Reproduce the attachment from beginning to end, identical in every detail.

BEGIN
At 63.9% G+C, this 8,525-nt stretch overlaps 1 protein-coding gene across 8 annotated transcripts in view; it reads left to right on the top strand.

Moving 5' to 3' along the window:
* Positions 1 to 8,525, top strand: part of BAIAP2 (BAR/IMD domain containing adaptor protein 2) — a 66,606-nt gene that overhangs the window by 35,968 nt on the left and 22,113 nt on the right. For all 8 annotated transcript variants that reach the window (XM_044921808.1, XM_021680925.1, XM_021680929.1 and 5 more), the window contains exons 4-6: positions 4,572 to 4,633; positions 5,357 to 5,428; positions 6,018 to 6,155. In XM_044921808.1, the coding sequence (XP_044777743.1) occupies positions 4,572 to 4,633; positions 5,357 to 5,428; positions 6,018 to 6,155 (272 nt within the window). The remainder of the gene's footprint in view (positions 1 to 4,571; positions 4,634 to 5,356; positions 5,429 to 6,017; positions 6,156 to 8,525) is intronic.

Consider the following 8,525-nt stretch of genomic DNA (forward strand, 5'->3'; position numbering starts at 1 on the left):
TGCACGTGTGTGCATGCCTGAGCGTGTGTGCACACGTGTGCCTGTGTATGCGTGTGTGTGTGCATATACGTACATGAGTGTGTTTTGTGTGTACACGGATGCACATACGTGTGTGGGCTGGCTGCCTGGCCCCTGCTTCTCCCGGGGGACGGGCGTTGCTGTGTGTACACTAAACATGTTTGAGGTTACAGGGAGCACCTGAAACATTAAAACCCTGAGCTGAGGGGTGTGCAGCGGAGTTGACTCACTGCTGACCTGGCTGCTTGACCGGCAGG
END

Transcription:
At 63.9% G+C, this 8,525-nt stretch overlaps 1 protein-coding gene across 8 annotated transcripts in view; it reads left to right on the top strand.

Moving 5' to 3' along the window:
* Positions 1 to 8,525, top strand: part of BAIAP2 (BAR/IMD domain containing adaptor protein 2) — a 66,606-nt gene that overhangs the window by 35,968 nt on the left and 22,113 nt on the right. For all 8 annotated transcript variants that reach the window (XM_044921808.1, XM_021680925.1, XM_021680929.1 and 5 more), the window contains exons 4-6: positions 4,572 to 4,633; positions 5,357 to 5,428; positions 6,018 to 6,155. In XM_044921808.1, the coding sequence (XP_044777743.1) occupies positions 4,572 to 4,633; positions 5,357 to 5,428; positions 6,018 to 6,155 (272 nt within the window). The remainder of the gene's footprint in view (positions 1 to 4,571; positions 4,634 to 5,356; positions 5,429 to 6,017; positions 6,156 to 8,525) is intronic.

Consider the following 8,525-nt stretch of genomic DNA (forward strand, 5'->3'; position numbering starts at 1 on the left):
TGCACGTGTGTGCATGCCTGAGCGTGTGTGCACACGTGTGCCTGTGTATGCGTGTGTGTGTGCATATACGTACATGAGTGTGTTTTGTGTGTACACGGATGCACATACGTGTGTGGGCTGGCTGCCTGGCCCCTGCTTCTCCCGGGGGACGGGCGTTGCTGTGTGTACACTAAACATGTTTGAGGTTACAGGGAGCACCTGAAACATTAAAACCCTGAGCTGAGGGGTGTGCAGCGGAGTTGACTCACTGCTGACCTGGCTGCTTGACCGGCAGG